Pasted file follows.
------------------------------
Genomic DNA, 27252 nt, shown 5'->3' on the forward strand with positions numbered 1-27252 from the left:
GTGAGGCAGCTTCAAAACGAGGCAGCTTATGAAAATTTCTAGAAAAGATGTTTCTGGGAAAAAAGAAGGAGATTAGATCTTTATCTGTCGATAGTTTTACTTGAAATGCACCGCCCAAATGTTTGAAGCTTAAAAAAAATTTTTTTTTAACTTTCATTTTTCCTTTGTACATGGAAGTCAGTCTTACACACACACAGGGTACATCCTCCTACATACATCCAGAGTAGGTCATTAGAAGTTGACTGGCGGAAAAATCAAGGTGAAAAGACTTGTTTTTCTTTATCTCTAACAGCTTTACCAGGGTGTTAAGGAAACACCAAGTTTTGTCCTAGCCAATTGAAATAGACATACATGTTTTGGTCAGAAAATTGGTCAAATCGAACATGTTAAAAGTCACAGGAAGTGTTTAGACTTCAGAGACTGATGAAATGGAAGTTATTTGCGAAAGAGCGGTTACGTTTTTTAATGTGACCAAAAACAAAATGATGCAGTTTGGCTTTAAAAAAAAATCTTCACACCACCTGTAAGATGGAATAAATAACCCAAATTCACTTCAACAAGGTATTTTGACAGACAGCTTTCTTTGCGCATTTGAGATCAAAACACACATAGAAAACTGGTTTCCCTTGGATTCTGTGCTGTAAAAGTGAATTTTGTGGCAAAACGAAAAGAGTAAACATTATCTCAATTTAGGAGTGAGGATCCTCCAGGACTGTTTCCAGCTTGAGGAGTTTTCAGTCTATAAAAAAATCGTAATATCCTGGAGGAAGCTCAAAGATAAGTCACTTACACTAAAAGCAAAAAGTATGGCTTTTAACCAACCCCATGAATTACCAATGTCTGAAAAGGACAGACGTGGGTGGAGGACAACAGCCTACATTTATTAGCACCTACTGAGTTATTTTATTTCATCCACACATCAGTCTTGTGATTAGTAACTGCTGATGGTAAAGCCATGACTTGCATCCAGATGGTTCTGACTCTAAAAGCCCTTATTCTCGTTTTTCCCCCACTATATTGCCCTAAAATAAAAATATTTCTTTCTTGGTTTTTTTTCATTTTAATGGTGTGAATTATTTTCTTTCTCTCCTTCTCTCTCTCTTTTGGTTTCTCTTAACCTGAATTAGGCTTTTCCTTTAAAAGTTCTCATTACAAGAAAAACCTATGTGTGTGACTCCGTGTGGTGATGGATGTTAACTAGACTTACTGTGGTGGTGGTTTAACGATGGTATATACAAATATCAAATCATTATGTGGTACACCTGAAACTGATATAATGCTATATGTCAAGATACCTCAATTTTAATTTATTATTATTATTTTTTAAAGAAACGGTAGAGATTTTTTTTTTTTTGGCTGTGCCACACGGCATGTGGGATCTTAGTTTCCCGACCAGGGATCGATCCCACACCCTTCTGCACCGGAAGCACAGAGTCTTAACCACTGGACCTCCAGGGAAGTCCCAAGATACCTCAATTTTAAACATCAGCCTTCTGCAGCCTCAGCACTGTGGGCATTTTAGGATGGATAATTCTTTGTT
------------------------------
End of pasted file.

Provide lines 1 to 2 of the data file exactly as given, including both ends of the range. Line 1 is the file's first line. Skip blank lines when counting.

Genomic DNA, 27252 nt, shown 5'->3' on the forward strand with positions numbered 1-27252 from the left:
GTGAGGCAGCTTCAAAACGAGGCAGCTTATGAAAATTTCTAGAAAAGATGTTTCTGGGAAAAAAGAAGGAGATTAGATCTTTATCTGTCGATAGTTTTACTTGAAATGCACCGCCCAAATGTTTGAAGCTTAAAAAAAATTTTTTTTTAACTTTCATTTTTCCTTTGTACATGGAAGTCAGTCTTACACACACACAGGGTACATCCTCCTACATACATCCAGAGTAGGTCATTAGAAGTTGACTGGCGGAAAAATCAAGGTGAAAAGACTTGTTTTTCTTTATCTCTAACAGCTTTACCAGGGTGTTAAGGAAACACCAAGTTTTGTCCTAGCCAATTGAAATAGACATACATGTTTTGGTCAGAAAATTGGTCAAATCGAACATGTTAAAAGTCACAGGAAGTGTTTAGACTTCAGAGACTGATGAAATGGAAGTTATTTGCGAAAGAGCGGTTACGTTTTTTAATGTGACCAAAAACAAAATGATGCAGTTTGGCTTTAAAAAAAAATCTTCACACCACCTGTAAGATGGAATAAATAACCCAAATTCACTTCAACAAGGTATTTTGACAGACAGCTTTCTTTGCGCATTTGAGATCAAAACACACATAGAAAACTGGTTTCCCTTGGATTCTGTGCTGTAAAAGTGAATTTTGTGGCAAAACGAAAAGAGTAAACATTATCTCAATTTAGGAGTGAGGATCCTCCAGGACTGTTTCCAGCTTGAGGAGTTTTCAGTCTATAAAAAAATCGTAATATCCTGGAGGAAGCTCAAAGATAAGTCACTTACACTAAAAGCAAAAAGTATGGCTTTTAACCAACCCCATGAATTACCAATGTCTGAAAAGGACAGACGTGGGTGGAGGACAACAGCCTACATTTATTAGCACCTACTGAGTTATTTTATTTCATCCACACATCAGTCTTGTGATTAGTAACTGCTGATGGTAAAGCCATGACTTGCATCCAGATGGTTCTGACTCTAAAAGCCCTTATTCTCGTTTTTCCCCCACTATATTGCCCTAAAATAAAAATATTTCTTTCTTGGTTTTTTTTCATTTTAATGGTGTGAATTATTTTCTTTCTCTCCTTCTCTCTCTCTTTTGGTTTCTCTTAACCTGAATTAGGCTTTTCCTTTAAAAGTTCTCATTACAAGAAAAACCTATGTGTGTGACTCCGTGTGGTGATGGATGTTAACTAGACTTACTGTGGTGGTGGTTTAACGATGGTATATACAAATATCAAATCATTATGTGGTACACCTGAAACTGATATAATGCTATATGTCAAGATACCTCAATTTTAATTTATTATTATTATTTTTTAAAGAAACGGTAGAGATTTTTTTTTTTTTGGCTGTGCCACACGGCATGTGGGATCTTAGTTTCCCGACCAGGGATCGATCCCACACCCTTCTGCACCGGAAGCACAGAGTCTTAACCACTGGACCTCCAGGGAAGTCCCAAGATACCTCAATTTTAAACATCAGCCTTCTGCAGCCTCAGCACTGTGGGCATTTTAGGATGGATAATTCTTTGTT